Knowing how to breathe properly plays a big role in one’s well-being. I know this personally, because Susan Lugton, my physio, one day mentioned to me that I was shallow breathing. I wasn’t even aware of it. Susan teaches people how to breathe properly, using the diaphragm, and boy what a difference it has made to my life. Whenever I am feeling stressed, anxious or have a busy mind in the middle of the night, I bring my attention to my breathing and with that, all that anxiety dissipates. It is a life tool, that everyone should know about. Susan Lugton, is a wonderful and gifted physiotherapist and also teaches breathing. Susan has her own practise, Moving Well in Remuera Auckland(mobile 021 280 4335).

Here is an article that she shared with me. Have a read, it might just change your life.

THE BEAUTY OF BREATHING –  Susan Lugton

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Have you ever wondered if there was something simple you could do when you’re lacking in energy, in pain or feeling anxious. There is. Simply tuning in to your breathing. It is simple but truly effective.

Breathing is the single most effective anti-stress medicine at our fingertips. Bringing awareness to your breathing is like shifting the gearstick from full throttle to neutral, allowing yourself to cruise along, deposit a little energy back into the tank! Apparently Mahatma Ghandi once said; “There is more to life than increasing its speed.”

When our breathing becomes disordered for extended periods, the symptoms can be widespread and worrying. These can include neck and shoulder tension, headaches, chest tightness and pain, fatigue, feeling unrefreshed from sleep, anxiety, tingling in the hands, cold hands and feet, poor concentration, abdominal bloating, irritable bowel, shortness of breath, palpitations, difficulty getting a satisfying breath, sighing or yawning frequently. (these symptoms may also be signs of other conditions so check up with your doctor to rule out other conditions).

Breathing Booster:

Tune into your breathing to give yourself a great energy boost. The diaphragm is our primary breathing muscle, shaped like a parachute, moving gently down and up inside our abdominal cylinder. This pattern is hard wired from birth and is the most efficient way to breathe using only 3% energy, the best secret for improving low energy levels.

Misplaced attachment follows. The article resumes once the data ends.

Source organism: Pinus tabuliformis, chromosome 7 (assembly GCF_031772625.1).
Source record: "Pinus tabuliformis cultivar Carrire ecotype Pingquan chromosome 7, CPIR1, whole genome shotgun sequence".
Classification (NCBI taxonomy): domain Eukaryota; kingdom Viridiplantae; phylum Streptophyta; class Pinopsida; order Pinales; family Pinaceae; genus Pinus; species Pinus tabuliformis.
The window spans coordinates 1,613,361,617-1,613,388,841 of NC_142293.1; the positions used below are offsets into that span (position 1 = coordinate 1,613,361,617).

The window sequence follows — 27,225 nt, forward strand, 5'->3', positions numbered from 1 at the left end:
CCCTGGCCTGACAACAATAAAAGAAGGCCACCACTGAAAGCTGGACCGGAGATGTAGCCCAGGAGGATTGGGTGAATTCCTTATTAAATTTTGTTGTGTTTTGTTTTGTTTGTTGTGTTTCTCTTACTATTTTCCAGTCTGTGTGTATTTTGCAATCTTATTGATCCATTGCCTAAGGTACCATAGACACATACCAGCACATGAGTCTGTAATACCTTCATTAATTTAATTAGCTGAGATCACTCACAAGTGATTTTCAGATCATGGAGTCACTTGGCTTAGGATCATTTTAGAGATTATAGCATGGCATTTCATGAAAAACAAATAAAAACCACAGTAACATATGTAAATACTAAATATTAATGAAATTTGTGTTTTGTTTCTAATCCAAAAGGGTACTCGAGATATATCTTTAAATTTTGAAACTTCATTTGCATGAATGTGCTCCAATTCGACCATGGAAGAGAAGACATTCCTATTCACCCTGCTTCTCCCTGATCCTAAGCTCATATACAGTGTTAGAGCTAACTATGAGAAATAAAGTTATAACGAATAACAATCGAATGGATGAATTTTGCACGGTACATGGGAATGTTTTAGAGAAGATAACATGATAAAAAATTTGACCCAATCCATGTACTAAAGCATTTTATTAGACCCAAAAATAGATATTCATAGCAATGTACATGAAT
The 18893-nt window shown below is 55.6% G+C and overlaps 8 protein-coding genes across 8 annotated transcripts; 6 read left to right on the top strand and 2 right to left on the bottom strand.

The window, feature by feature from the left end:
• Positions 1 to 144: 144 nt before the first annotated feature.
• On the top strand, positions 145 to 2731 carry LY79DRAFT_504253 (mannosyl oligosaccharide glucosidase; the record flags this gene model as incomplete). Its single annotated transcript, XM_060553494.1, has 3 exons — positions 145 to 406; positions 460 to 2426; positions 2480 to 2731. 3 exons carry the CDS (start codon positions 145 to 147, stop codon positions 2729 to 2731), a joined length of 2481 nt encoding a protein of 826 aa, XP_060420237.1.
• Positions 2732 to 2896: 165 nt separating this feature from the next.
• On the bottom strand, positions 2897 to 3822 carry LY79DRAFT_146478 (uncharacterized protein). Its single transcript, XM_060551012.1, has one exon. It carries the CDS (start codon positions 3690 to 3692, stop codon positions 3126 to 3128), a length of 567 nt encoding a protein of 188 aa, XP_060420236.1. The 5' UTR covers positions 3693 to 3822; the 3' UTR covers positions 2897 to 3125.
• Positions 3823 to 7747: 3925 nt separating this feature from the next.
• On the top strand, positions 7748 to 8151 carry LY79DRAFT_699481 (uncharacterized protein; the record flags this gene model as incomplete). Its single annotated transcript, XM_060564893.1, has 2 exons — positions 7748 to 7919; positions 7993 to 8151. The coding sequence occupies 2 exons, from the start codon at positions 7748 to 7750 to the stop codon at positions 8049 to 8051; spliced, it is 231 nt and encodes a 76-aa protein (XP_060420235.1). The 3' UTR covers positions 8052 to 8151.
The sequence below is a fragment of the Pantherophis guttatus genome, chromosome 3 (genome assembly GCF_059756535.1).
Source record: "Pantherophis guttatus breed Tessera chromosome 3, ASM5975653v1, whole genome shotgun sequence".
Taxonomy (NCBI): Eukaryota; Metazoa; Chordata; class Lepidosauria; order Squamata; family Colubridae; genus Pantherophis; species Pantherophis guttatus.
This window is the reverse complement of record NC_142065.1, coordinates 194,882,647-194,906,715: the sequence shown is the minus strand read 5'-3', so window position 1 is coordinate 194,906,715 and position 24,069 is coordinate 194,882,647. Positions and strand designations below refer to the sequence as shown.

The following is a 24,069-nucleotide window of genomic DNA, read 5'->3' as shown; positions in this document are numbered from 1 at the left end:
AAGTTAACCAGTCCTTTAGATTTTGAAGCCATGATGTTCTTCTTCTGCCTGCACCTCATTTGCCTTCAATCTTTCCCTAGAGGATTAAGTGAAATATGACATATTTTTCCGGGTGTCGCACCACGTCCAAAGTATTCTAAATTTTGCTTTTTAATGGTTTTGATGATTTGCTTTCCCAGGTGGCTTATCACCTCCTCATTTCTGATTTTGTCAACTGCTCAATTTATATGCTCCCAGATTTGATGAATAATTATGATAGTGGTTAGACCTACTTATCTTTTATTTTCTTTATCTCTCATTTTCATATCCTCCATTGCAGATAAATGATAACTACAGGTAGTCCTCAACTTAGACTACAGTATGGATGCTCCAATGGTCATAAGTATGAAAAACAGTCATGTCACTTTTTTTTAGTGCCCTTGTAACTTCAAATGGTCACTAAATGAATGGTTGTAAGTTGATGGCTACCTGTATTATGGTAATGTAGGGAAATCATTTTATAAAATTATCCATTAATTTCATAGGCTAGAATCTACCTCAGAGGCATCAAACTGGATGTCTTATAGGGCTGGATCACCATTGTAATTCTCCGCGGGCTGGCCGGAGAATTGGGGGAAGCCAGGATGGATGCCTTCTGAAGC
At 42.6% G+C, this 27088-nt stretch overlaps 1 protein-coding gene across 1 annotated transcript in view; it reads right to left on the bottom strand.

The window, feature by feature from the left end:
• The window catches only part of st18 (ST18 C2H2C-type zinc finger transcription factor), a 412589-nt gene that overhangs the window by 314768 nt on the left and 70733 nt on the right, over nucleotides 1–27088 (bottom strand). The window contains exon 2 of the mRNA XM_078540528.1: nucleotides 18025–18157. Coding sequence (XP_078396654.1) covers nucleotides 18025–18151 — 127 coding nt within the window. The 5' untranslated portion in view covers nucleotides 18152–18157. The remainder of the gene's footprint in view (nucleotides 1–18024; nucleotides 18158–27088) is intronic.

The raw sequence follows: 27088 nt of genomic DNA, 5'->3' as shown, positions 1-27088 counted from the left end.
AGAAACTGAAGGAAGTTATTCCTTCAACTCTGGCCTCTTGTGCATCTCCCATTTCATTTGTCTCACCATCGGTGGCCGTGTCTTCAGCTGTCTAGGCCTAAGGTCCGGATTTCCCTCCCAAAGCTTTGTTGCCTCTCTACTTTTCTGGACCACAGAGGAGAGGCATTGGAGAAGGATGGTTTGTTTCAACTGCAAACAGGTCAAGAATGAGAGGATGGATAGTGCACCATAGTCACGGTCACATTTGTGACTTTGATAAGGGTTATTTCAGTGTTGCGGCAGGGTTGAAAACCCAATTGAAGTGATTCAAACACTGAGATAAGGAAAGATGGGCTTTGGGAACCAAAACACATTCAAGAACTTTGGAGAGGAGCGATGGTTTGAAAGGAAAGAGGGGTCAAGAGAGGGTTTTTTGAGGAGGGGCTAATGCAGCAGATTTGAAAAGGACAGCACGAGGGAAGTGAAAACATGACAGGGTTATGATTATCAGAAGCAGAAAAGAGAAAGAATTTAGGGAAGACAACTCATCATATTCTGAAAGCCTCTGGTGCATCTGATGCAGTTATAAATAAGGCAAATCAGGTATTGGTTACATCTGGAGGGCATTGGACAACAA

When we breathe in, our diaphragm moves down gently, displacing the belly contents outwards. When we exhale, the diaphragm returns to its resting position. For this to happen naturally, the abdomen region must be relaxed, not held in like a corset! The nose filters, warms and slows the air down so it is not irritable to the airways and works as a team with the diaphragm so tune into your nose when trying the following exercise.

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Try this breathing awareness exercise: lie down on the bed or floor, place a pillow under the knees and under your head, close your eyes and let your body go heavy into the floor or bed or grass outside. Let the sounds of outside come into your awareness, such as birds chirping, wind in the trees, lawns being mowed, hum of distant traffic. Now bring your awareness closer to you, it might be the sounds of your family in other rooms, ticking clock, hum of your laptop. Gently bring your attention to your body breathing for you, the rhythm of the in-breath and the out-breath. You can place your hand or a warm wheatbag on your belly to feel it rise when you inhale and relax back down when you exhale. An easy rhythm of inhaling for 2 and exhaling for 2-3 creates a nourishing experience. Simply bringing your attention to your breath without trying to change it, helps you move towards relaxation. Break your day up into thirds and try this breathing awareness after lunch and before 2pm to help boost your energy levels for the afternoon and evening.

Optimum sitting position:

Breathing awareness can also be done when you are sitting at the computer. Sometimes our postures and clothes can inhibit the diaphragm moving easily so when sitting to study wear loose clothing around your abdomen and relax the stomach muscles. The key here is to relax the thighs and stomach when you are sitting so that your diaphragm can breathe easily for you, whilst you are focused on your work. Holding your stomach in or wearing tight clothing will make you feel tired and tense, rather than relaxed and alert so let it go!

We are designed to move so when sitting for long periods, ensure you do these simple things to keep the joints and muscles moving well.

  • Turn your neck gently 5 times to the left and right
  • Gentle head nods as if you’re saying “yes” can keep the upper neck joints soft and relaxed
  • Stand up and gently arch backwards 5-10 times after 30-60 minutes of sitting to lubricate the lumbar spine
  • Lie down over a rolled up towel length ways along your spine to stretch out the middle back

Visit www.movingwell.co.nz to find out more.

Moving Well, 120 Remuera Rd, Auckland. Ph: 09 5244858 or 021 280 4335